The Clinton campaign hopes to frame the election as a choice between their candidate’s skills, knowledge, temperament and experience and what they see as Trump’s ill-considered, intemperate and ill-informed views.

It is a contrast they hope to make before tens of millions of Americans in what are already shaping up to be blockbuster presidential debates in the fall.

For Trump critics, his rush to judgment is sure to exacerbate concerns that he lacks the cool temperament, national security instincts and experience demanded of a commander-in-chief.

After all, American presidents learn to weigh their words carefully, conscious of their impact around the world, and do not typically make such unequivocal comments about tragedies until evidence points to terrorism.

The intriguing question left unanswered is whether Trump’s impulsive response to the EgyptAir story represents merely a political gambit or a genuine preview of how he might part company with tradition and behave as president. Once Trump starts getting intelligence briefings that are offered to candidates following their party conventions, he will be watched to see if armed with in-depth knowledge of global events, his tone will become more temperate. And should he win the presidency, his comments and rhetoric will be judged by a more exacting standard than if he is merely a candidate.

Yet, as a political strategy, Trump’s early morning blast carried very little risk.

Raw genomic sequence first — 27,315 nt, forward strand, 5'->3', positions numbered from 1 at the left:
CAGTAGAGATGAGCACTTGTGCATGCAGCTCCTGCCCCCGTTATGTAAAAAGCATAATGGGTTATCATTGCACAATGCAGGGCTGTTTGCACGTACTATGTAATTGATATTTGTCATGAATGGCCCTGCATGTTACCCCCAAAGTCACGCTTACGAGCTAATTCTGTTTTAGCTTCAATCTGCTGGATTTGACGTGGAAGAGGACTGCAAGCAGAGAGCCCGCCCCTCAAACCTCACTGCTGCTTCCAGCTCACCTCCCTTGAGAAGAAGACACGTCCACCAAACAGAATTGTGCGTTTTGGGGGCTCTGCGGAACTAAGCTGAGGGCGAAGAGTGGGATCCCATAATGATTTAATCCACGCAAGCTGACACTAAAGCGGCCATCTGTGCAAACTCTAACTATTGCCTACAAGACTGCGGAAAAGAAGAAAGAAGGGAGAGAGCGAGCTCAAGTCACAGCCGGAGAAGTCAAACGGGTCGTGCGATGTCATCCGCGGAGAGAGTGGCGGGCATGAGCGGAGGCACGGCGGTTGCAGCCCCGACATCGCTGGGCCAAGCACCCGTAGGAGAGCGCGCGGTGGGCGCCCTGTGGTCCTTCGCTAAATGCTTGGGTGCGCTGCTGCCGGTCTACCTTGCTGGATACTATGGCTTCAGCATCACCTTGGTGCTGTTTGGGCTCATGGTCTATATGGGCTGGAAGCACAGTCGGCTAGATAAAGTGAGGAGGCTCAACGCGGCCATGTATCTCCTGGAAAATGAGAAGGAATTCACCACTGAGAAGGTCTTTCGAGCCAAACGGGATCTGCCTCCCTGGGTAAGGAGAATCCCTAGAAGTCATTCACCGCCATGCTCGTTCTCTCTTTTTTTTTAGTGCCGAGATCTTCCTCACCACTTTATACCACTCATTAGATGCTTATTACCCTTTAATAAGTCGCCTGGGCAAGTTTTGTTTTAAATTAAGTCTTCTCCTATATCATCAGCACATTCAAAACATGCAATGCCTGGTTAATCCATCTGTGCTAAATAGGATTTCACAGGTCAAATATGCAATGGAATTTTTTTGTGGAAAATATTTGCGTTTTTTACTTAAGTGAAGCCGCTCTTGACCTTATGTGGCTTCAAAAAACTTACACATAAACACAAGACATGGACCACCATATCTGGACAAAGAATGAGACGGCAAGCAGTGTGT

Trump’s early call on the plane crash gels with a Republican narrative that has festered since the attack on the U.S. consulate in Benghazi in 2012 that the billionaire has picked up – that Democrats are notoriously loath to pronounce attacks terrorism and do not understand the scale of the terrorist threat or refuse to describe them as such to avoid offending Muslims.

If it is confirmed that terrorists brought down the plane, he can claim his instincts were right and more finely tuned to the threats facing Americans than those of Clinton.

Even if mechanical failure is fingered as the cause of the crash, Trump is unlikely to pay a political price once the news cycle moves on. And Trump can still argue that the underlying concern about terrorism has not abated.

“I guess if you are saying Donald Trump is prescient and saw something a few hours before other people saw it, that would be a compliment,” senior Trump adviser Stephen Miller told CNN’s Brooke Baldwin.

CNN’s Ashley Killough contributed to this report.